The Second Piece

The second movement contrasts perfectly with the first, employing all of the practical notes on the instrument, played very quickly and without any apparent regulation, at least to the ear of the listener. The piece is comprised of two similar sections at the beginning and repeating at the conclusion and a central middle section in contrast to the two “bookends”.To the performer, it is a very ordered work, especially metrically. Please note the markings: eighth equals eighth, sixteenth equals sixteenth and three sixteenths equal one eighth. The tempo for the eighth is 168 on the metronome for each eighth note. The setting therefore on your metronome should be 168 Ö after you have learned the piece at least twice that slowly, if not a third of the tempo. And it is a good idea to subdivide in that manner; as you continue to learn contemporary idioms, you will learn that subdividing in this manner at an exact portion of the original tempo is a kind of “metric modulation”. Metric modulations are ‘the stock and trade” of contemporary composers.Learn the term, it is not difficult and will help every aspect of your playing, especially the degree of sophistication you bring to the rehearsal and your basic understanding of what you are doing.Many, many, many young players only learn the notes, nothing else, in a kind of arrogance that will not serve any cause having to do with music.Notice! there is only one measure or NO measure(s) in this second piece. You are governed only by the metric markings at the beginning.Start slowly, at perhaps 54 for three sixteenths and do not think that you are playing triplets , for at the conclusion of the second group of 16ths you are confronted with TWO sixteenths which are to be played exactly as two sixteenths and NOT as a duplet, (which was done by more performers that I can remember).When you have learned the first two lines perfectly at the slow tempo, you have already learned the last two, for they are virtually identical, with slight changes, the second piece having the same slower and louder “tag” at the conclusion as the first . There is an immediate (sudden) less forte few notes and a softening and diminishing quality of the execution, which makes a tremendous impression if done correctly.Now, I have left the middle section because there is more contrast and more humor in this section than one would think . I interpret the double bar there as a large pause, (during which time you can catch your breath) Then start in the following manner: very rhythmic playing in pianissimo , it is like a cute little dance, punctuated by three interruptive sections in a different register of the clarinet . Then! there is an apparent repeat of this material, (transposed) which is metamorphosed into the original tempo of the beginning. The last two lines of this piece are some very difficult clarinet-playing . Please do yourself the favor of learning this VERY slowly, very smooth legato and , in no manner, screechy … never screech on the clarinet, and never squeal, even if the music is difficult and you would like to get it over with as soon as possible.Instead practice it slower than you would normally, emphasizing your beautiful smooth legatissimo playing and technical proficiency. The dynamics in this second piece are even more important than in the first and make the difference between mediocre and excellent. Observe the fermatas! They are places to rest, if only for a moment. The rhythm stops there and no one will notice if you take that extra breath to restore your powers. I find that this composer is very very keenly intelligent and you will perform at a high level if you adhere to every marking, every time.Take three or four times the time(as you did for the first). to learn the notes of the second movement.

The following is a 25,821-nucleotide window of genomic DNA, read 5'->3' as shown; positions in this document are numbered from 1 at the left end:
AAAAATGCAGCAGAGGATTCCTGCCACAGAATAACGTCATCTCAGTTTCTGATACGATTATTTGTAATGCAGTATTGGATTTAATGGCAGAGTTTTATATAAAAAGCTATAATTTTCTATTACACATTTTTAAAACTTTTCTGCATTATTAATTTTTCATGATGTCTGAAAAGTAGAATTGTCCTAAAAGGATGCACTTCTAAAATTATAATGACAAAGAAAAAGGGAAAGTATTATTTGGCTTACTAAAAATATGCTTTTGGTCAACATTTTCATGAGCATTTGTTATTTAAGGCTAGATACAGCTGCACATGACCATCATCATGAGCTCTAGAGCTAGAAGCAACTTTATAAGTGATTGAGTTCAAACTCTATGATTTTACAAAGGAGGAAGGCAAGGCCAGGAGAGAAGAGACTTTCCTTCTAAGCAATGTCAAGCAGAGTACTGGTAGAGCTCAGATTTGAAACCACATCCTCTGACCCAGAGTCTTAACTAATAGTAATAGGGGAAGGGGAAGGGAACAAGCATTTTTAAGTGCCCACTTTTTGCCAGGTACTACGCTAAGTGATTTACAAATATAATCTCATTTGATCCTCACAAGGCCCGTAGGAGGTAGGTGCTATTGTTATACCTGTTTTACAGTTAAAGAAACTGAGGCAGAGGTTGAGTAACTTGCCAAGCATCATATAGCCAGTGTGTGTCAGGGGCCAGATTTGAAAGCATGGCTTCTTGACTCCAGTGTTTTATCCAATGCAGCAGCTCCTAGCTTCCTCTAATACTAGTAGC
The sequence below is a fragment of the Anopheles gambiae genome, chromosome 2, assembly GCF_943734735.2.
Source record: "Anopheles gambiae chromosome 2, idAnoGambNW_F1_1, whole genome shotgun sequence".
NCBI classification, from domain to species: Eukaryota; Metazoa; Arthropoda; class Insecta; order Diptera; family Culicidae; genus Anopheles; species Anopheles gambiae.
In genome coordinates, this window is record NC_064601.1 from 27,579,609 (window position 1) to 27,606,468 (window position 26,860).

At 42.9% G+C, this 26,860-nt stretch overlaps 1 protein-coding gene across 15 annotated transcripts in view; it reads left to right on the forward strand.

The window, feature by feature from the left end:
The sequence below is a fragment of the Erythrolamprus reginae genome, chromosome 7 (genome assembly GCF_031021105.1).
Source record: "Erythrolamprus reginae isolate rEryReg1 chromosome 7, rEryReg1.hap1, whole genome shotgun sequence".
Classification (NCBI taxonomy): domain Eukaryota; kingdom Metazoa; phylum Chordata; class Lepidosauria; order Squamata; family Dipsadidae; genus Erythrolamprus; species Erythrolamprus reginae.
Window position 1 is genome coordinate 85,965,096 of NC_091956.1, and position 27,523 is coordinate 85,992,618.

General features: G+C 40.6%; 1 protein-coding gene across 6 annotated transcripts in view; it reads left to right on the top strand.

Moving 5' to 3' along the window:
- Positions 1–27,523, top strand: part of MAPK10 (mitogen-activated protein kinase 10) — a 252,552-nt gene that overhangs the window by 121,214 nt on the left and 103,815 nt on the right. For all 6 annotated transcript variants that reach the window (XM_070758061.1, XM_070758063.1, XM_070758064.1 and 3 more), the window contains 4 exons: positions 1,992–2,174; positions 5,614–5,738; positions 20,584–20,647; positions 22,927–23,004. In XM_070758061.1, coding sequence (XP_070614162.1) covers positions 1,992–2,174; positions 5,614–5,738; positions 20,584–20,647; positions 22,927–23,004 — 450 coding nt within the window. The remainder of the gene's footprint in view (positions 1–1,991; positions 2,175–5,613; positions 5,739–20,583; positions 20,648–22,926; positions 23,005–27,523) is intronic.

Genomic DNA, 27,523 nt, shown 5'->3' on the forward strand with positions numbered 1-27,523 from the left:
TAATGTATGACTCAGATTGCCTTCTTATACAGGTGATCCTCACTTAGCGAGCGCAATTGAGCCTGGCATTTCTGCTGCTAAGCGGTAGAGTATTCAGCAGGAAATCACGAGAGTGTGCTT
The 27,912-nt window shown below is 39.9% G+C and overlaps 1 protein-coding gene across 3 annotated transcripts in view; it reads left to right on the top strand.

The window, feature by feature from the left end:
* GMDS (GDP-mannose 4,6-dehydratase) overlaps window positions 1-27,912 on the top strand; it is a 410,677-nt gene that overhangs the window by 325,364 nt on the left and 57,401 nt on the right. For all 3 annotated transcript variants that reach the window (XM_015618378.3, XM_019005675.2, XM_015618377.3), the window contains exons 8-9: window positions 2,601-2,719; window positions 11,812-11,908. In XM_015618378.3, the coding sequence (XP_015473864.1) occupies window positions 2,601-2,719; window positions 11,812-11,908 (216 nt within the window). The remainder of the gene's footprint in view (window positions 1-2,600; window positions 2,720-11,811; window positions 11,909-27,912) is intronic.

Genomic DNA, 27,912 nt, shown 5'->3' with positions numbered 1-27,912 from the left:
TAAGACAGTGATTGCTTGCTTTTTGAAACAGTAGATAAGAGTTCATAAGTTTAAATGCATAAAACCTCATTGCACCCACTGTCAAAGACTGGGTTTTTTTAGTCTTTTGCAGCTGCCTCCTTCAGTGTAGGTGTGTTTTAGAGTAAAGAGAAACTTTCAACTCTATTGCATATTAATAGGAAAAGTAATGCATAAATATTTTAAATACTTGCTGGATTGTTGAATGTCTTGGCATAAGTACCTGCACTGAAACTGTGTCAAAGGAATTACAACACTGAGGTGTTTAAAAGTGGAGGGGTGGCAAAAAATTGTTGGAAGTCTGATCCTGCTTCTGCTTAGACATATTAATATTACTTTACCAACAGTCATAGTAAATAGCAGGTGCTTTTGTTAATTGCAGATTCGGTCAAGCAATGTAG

The Third Piece

A very busy and regular last movement, all in the same register of the instrument, at the same tempo, and the same dynamic marking from beginning to end. Do not make the mistake of practicing this too fast, for it requires a bit more though than the others and is very regular in sound and intensity.Practicing it too fast will give you and the audience a “bad taste” t(o say nothing of Mr. Stravinsky).16th equals sixteenth from beginning to end; therefore practice at the eighth note at a slow tempo initially, with your most beautiful and liquid sound. Fix every technical bump, every sound, and especially every accent must be practiced so that it all is within your chosen timbral sphere (the quality of sound you have chosen and your parameters of loud and soft.)This piece is completely regular and the audience must feel the tempo of 160 regardless of what you are doing. This piece, the last movement, will have the effect of being over even before it has started , and if you perform it exactly as written, performing the last 16th loudly, followed by a “cute” Bb with quite a long fermata and then a quick grace note to the upper Bb, you will leave the audience breathless.So, in a brief overview, the first of the 3 movements is quiet and rather reflective, emphasizing the quality of a Russian Folk song in the performance, contrasted by the second, which begins and end much more quickly, almost abruptly, followed by a very metrical and quick “march”, again, with the abrupt and humorous, though different ending (than the first two).Good luck with Mr. Stravinsky and in all your endeavors.

sherman